Wednesday, December 31, 2014

Searching For Ernest by Bernard A. Handler (December 31, 2014) -- Samaritan Sunday on Wednesday

[Today is a special day in many ways.  It is New Year's Eve day and thus the last day of 2014. Today also marks 24 years since I joined the federal workforce. And today is the second anniversary of the start of this blog. Filiopietism Prism was first published on December 31, 2012 and as the initial post stated, the inspiration to begin was an invitation from Heather Rojo of Nutfield Genealogy blog to submit a guest post to her blog. 

Today is also special because for the first time I have a guest post on The Prism

It has been some time since a "Samaritan Sunday" post has appeared here, but even though today is a Wednesday, the story posted below is too good to wait until next Sunday. This is a true story that happened just within the last couple of weeks. It is the kind of heartwarming story that I think is perfect to present as we end one year and ring in a new one full of promise and hope for us all. People like Connie are to be celebrated and appreciated and I am sure you will all enjoy this true tale about serendipity, kismet, and the acts of a kind and generous genealogy Samaritan! 

The author of today's post is Bernard A. Handler, my brother-in-law, and a new genealogy enthusiast who I am encouraging to take the plunge and start his own genealogy blog.]

Ernest F H Grothe and Edith Forbes on their wedding day in 1929.

Searching for Ernest by Bernard A. Handler.

     The drive from the historic riverside town of New Hope, Pennsylvania, to the bucolic borough of Schwenksville, Pennsylvania, takes about an hour.  When I arrived at _ _ _ Haldeman Road and saw the new “estate” home beautifully decorated for the Christmas holiday I thought about turning around and heading back but I figured, “What the hell.” So I pulled into the driveway, parked the car while observing the “Beware of Dog” sign and proceeded to the front door. I rang the bell, stepped back a few feet just in case and watched a middle aged woman’s approach through the glass. She opened the door a foot or so.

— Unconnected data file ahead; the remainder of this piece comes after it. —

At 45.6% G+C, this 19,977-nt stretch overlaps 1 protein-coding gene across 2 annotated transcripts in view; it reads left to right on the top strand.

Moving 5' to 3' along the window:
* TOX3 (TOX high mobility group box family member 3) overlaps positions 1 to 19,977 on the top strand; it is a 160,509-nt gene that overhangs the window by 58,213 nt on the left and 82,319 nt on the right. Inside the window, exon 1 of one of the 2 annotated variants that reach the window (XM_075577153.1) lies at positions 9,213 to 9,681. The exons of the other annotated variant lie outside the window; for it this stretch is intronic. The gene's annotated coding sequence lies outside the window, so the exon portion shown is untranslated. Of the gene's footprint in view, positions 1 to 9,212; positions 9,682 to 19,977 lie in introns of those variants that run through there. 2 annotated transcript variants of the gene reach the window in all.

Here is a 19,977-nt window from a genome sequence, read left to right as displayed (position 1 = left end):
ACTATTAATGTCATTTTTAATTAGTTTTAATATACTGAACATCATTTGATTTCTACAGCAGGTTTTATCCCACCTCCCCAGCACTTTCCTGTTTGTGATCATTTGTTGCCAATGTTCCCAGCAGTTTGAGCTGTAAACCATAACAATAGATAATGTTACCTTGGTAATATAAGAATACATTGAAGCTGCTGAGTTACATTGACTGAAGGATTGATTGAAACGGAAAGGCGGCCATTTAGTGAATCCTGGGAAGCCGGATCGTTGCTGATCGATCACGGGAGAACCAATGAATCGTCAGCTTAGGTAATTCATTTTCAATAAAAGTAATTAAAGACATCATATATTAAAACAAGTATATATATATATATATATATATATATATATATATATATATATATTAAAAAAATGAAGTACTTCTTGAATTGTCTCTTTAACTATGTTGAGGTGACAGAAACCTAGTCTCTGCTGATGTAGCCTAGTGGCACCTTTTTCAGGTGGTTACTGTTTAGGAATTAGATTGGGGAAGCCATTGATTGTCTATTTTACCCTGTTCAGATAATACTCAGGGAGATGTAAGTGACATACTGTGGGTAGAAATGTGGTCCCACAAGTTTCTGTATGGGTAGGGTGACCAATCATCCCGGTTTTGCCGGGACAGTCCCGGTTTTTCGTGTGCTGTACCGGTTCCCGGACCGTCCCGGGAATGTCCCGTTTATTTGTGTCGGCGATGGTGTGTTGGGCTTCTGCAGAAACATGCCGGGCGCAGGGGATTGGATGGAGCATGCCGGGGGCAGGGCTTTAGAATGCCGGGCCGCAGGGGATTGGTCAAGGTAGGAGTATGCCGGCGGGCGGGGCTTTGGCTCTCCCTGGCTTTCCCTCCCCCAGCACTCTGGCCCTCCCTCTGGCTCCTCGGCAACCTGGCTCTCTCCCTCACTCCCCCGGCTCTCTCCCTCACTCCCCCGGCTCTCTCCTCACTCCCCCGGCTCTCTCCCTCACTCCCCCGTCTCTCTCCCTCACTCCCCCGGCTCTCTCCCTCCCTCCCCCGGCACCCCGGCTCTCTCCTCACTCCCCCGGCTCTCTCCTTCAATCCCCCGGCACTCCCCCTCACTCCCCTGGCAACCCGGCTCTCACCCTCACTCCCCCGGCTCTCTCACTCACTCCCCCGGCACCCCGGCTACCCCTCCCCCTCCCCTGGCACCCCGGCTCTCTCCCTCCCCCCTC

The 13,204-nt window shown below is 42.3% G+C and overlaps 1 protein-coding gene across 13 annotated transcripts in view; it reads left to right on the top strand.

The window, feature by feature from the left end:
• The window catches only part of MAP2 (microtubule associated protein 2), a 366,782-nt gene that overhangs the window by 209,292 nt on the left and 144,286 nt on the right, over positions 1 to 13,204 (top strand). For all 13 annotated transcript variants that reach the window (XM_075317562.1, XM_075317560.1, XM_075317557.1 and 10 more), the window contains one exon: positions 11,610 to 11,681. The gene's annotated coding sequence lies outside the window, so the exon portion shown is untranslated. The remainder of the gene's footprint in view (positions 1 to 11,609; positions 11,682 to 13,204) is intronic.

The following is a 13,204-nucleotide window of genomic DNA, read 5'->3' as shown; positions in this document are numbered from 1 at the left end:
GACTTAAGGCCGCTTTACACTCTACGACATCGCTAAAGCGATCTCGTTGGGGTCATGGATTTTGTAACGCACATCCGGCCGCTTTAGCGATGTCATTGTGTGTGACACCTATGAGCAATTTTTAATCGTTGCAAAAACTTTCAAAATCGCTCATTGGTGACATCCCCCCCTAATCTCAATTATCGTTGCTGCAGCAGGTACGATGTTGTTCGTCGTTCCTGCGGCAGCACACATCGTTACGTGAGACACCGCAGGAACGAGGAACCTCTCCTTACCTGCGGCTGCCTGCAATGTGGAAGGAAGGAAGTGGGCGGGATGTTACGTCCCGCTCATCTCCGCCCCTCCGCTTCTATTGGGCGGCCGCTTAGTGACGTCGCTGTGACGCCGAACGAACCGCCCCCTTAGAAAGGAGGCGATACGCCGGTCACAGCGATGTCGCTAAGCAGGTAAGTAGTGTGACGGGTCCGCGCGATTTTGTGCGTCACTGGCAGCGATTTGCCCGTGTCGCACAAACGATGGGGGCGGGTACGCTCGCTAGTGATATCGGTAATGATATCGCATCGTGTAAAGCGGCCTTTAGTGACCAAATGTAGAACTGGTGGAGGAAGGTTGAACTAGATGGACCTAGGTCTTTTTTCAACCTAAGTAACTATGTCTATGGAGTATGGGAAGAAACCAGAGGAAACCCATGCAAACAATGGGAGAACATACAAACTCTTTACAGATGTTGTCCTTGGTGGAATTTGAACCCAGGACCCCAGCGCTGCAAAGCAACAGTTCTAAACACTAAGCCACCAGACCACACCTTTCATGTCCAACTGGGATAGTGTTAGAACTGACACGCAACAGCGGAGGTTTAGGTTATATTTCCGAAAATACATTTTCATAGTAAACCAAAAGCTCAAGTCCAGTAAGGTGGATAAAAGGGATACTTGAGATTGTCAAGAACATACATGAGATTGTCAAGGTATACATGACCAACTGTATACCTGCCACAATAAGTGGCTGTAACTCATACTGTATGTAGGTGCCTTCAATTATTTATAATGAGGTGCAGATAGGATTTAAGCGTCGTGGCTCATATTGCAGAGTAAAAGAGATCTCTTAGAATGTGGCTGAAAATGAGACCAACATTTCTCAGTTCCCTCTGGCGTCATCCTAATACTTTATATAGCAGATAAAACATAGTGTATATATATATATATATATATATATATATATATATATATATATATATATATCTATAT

“May I help you?”

     “Yes. My name is Bernie Handler and I’ve been doing some ancestry research. A couple of on-line documents indicated that a cousin of mine, Ernest Grothe, is or was the property owner at this address. His mother, Edith Forbes (1906-1995), is my great aunt.”

     The woman closed the door behind her and stepped out onto the front porch.

     “Well, it was Ernest’s brother Clarke who owned this property, but he died a few years ago. He inherited it from his parents who purchased the house and acreage years ago. We bought the property from his estate, and had the house demolished. It was quite run down. But I did save many of Clarke’s possessions.”

     “You saved his possessions?”

     “Yes, well some of them. My daughter thought I was crazy. She said Clarke’s ghost would haunt us, but I’m on and I knew how much his keepsakes could mean to someone.”

     “You knew that neither Clarke nor his brother ever married or had any children?”


     “And you still saved his stuff for four years!  Wow, it’s as if you’ve been waiting for me to show up on your doorstep. Well, here I am.”

     “Won’t you come in? I have to be careful that the cats don’t sneak outside. My name is Connie D_ _ _ _ _ _ _.  Have a seat in the office while I run downstairs and get Clarke’s box.”

      When Connie returned she had an 18” by 24” clear plastic storage container with a white lid in her arms. She placed the box on the desk.

     “Before Clarke’s house was torn down his brother came out here. We told him to take anything that he wanted, but he said he wasn’t interested. The only thing he took was a bottle of vinegar and a case of lightbulbs.”

     “So he was a bit batty, heh?”

     “Yes, definitely a bit batty. He had food stains on his shirt.”

     “Hoo boy.”